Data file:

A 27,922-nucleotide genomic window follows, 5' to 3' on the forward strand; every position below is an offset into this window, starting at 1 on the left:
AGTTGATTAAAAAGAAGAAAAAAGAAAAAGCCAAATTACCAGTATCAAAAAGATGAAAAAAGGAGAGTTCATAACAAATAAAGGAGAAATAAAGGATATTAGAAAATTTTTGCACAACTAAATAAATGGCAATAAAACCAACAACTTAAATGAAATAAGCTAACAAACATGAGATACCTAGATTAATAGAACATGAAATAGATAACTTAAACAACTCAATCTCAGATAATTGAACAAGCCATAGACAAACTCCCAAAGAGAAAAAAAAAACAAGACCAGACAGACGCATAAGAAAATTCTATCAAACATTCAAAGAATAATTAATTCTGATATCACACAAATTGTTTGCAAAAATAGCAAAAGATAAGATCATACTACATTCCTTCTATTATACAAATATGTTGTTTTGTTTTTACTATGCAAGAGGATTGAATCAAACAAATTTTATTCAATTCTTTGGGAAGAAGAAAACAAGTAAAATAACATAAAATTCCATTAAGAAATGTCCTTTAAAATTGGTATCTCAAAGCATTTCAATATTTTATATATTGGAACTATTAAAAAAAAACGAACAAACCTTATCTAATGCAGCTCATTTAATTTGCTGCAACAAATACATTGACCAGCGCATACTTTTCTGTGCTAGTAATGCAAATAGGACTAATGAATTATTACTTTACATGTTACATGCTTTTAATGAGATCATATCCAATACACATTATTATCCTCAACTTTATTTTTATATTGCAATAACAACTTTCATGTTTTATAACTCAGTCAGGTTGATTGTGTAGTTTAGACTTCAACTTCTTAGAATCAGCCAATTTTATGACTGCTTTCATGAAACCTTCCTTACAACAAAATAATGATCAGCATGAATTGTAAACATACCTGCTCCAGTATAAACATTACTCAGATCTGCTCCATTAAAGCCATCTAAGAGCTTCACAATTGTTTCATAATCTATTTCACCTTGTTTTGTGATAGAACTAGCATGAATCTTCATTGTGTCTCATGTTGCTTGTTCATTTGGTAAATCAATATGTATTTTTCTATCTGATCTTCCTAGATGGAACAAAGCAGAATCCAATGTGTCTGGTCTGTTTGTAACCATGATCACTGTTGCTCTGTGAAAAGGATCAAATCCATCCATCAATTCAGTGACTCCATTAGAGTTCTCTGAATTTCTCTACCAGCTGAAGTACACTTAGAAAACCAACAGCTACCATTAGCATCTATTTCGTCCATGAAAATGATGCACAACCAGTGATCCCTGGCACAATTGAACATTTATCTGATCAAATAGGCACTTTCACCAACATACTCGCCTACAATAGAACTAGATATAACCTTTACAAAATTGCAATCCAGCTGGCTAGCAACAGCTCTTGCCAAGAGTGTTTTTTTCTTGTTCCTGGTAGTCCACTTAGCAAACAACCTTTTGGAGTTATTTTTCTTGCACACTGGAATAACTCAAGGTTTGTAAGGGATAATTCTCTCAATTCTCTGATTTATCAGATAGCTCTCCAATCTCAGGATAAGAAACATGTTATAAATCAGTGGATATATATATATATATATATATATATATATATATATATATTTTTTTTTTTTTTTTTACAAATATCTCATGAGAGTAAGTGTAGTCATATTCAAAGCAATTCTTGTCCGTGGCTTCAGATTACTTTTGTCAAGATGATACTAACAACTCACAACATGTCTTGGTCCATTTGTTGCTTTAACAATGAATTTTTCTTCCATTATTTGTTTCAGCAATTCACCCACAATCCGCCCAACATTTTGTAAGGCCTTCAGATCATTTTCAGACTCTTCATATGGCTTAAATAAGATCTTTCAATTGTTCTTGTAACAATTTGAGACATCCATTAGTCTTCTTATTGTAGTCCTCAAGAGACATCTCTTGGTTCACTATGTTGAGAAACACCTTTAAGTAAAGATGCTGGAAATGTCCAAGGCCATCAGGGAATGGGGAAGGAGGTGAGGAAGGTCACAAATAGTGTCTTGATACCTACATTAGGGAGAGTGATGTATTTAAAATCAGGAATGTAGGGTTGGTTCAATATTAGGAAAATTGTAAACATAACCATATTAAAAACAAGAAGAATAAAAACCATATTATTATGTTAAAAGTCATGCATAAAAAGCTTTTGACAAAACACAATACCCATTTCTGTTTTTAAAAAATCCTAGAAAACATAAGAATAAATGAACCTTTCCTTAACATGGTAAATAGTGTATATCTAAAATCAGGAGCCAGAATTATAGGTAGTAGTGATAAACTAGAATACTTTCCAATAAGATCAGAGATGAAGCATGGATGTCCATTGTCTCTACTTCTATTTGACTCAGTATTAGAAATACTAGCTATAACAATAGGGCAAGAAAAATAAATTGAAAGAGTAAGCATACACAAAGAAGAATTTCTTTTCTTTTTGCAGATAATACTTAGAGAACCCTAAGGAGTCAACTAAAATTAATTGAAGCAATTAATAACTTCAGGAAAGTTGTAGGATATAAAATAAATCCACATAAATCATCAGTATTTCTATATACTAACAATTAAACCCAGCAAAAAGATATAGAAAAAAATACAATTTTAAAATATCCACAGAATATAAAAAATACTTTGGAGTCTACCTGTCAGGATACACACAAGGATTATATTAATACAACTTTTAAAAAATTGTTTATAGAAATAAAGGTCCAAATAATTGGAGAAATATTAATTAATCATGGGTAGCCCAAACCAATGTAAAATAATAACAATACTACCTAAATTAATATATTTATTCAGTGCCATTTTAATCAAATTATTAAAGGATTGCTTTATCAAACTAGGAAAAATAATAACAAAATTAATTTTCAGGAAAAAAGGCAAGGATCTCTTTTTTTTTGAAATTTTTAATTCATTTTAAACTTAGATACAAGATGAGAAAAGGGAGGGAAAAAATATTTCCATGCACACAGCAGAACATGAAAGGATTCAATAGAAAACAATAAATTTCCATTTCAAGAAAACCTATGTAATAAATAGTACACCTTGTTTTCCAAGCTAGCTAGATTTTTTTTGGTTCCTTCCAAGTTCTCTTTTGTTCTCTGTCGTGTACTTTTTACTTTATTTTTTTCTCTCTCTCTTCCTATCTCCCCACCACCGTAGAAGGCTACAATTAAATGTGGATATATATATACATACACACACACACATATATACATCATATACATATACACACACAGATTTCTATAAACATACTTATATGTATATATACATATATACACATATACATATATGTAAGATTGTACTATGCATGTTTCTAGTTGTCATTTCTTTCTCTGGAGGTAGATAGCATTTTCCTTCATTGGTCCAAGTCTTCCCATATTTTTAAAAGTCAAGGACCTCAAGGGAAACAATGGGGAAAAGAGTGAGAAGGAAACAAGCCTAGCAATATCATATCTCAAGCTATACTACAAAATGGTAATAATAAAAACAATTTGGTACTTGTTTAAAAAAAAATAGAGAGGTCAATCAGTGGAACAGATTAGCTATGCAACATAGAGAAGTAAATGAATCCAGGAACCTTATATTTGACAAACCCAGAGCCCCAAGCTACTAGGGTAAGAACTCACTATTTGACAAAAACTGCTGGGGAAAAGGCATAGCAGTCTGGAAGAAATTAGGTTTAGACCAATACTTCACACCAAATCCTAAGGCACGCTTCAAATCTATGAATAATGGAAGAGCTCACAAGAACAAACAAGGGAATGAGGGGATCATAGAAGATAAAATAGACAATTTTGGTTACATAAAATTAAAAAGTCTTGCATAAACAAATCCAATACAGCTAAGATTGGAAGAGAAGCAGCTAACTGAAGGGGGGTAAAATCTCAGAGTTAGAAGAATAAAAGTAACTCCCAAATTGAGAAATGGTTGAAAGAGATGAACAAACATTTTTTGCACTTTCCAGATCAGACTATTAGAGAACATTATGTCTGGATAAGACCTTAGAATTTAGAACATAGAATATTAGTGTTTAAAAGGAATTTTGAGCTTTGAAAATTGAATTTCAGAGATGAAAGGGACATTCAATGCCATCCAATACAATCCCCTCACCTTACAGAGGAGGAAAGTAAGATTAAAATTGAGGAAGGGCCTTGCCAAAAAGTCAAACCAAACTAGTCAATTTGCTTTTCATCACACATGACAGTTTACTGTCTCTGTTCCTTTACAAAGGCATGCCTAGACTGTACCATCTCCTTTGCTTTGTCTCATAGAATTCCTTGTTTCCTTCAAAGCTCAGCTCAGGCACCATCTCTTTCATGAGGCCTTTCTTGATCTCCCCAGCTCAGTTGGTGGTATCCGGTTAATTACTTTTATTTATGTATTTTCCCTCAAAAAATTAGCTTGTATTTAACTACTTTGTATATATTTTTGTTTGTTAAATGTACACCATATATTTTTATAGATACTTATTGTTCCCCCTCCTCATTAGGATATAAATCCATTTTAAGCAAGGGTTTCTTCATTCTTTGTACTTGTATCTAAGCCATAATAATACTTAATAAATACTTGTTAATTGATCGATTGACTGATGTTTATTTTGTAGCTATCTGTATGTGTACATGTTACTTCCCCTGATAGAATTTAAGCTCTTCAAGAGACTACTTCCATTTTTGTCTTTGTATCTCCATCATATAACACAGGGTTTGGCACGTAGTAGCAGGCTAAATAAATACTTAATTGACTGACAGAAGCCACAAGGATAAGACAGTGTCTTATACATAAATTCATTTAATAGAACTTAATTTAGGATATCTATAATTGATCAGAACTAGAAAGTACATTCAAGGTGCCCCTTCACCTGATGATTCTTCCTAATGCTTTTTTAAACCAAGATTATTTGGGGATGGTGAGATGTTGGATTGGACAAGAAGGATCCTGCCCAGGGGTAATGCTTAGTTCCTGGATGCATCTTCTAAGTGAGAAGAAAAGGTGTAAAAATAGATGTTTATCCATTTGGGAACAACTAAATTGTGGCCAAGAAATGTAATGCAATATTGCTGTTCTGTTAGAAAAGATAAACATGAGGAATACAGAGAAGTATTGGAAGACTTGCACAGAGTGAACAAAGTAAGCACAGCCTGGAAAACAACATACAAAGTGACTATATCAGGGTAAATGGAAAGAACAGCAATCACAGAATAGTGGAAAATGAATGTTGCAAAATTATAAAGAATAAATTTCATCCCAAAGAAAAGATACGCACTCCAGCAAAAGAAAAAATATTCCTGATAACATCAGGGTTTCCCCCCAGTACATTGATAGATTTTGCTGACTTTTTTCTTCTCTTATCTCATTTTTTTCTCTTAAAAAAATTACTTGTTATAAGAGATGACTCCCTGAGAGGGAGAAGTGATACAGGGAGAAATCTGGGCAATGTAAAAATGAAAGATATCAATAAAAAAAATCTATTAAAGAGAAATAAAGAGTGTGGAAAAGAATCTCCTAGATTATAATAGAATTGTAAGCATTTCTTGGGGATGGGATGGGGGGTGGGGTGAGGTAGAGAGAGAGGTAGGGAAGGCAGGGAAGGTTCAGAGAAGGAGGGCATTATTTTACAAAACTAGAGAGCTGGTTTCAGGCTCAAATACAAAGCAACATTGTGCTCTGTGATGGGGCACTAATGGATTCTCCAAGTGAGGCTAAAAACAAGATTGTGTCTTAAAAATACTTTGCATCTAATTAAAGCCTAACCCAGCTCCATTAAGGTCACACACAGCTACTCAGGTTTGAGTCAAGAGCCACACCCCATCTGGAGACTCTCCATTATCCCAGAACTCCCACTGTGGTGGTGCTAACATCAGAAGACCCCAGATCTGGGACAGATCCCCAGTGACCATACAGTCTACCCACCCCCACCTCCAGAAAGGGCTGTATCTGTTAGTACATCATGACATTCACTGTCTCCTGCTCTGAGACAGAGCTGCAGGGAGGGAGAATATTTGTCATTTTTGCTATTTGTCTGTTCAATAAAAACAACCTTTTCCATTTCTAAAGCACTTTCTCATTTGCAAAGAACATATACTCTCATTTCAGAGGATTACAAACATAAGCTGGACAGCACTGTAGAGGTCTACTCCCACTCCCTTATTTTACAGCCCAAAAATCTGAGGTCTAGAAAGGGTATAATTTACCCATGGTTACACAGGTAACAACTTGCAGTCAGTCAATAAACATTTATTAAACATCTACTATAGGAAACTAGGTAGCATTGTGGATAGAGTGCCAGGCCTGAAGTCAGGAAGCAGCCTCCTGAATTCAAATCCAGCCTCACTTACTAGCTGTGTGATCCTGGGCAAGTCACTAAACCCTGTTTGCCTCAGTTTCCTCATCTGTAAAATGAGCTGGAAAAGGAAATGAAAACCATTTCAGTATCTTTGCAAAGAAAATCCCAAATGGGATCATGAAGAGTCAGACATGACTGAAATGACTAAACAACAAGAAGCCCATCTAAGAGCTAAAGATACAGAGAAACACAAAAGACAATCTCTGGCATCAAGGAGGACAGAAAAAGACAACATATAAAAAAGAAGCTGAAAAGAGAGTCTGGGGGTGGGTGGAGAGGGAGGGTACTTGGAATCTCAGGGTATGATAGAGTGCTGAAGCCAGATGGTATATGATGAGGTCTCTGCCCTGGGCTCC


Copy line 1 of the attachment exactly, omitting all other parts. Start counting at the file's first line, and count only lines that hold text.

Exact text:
A 27,922-nucleotide genomic window follows, 5' to 3' on the forward strand; every position below is an offset into this window, starting at 1 on the left: